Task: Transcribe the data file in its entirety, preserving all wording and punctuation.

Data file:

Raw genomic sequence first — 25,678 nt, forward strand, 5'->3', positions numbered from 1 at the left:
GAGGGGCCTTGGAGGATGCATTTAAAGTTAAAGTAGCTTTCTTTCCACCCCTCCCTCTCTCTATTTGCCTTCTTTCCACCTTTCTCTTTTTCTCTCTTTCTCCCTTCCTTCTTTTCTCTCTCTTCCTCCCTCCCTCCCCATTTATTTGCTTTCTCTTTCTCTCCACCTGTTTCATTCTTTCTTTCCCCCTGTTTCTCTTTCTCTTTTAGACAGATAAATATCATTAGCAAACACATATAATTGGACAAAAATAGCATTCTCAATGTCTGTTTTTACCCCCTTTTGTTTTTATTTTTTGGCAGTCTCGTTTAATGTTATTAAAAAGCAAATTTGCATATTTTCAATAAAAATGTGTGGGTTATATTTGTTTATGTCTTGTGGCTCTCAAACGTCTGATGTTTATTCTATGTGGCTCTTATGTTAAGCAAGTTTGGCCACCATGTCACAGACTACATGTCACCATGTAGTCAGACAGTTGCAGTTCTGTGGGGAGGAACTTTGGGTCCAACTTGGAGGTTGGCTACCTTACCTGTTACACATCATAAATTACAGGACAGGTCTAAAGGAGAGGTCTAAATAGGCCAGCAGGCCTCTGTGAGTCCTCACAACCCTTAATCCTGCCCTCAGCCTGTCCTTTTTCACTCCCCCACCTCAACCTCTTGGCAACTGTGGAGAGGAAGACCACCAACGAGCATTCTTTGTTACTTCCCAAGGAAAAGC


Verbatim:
Raw genomic sequence first — 25,678 nt, forward strand, 5'->3', positions numbered from 1 at the left:
GAGGGGCCTTGGAGGATGCATTTAAAGTTAAAGTAGCTTTCTTTCCACCCCTCCCTCTCTCTATTTGCCTTCTTTCCACCTTTCTCTTTTTCTCTCTTTCTCCCTTCCTTCTTTTCTCTCTCTTCCTCCCTCCCTCCCCATTTATTTGCTTTCTCTTTCTCTCCACCTGTTTCATTCTTTCTTTCCCCCTGTTTCTCTTTCTCTTTTAGACAGATAAATATCATTAGCAAACACATATAATTGGACAAAAATAGCATTCTCAATGTCTGTTTTTACCCCCTTTTGTTTTTATTTTTTGGCAGTCTCGTTTAATGTTATTAAAAAGCAAATTTGCATATTTTCAATAAAAATGTGTGGGTTATATTTGTTTATGTCTTGTGGCTCTCAAACGTCTGATGTTTATTCTATGTGGCTCTTATGTTAAGCAAGTTTGGCCACCATGTCACAGACTACATGTCACCATGTAGTCAGACAGTTGCAGTTCTGTGGGGAGGAACTTTGGGTCCAACTTGGAGGTTGGCTACCTTACCTGTTACACATCATAAATTACAGGACAGGTCTAAAGGAGAGGTCTAAATAGGCCAGCAGGCCTCTGTGAGTCCTCACAACCCTTAATCCTGCCCTCAGCCTGTCCTTTTTCACTCCCCCACCTCAACCTCTTGGCAACTGTGGAGAGGAAGACCACCAACGAGCATTCTTTGTTACTTCCCAAGGAAAAGC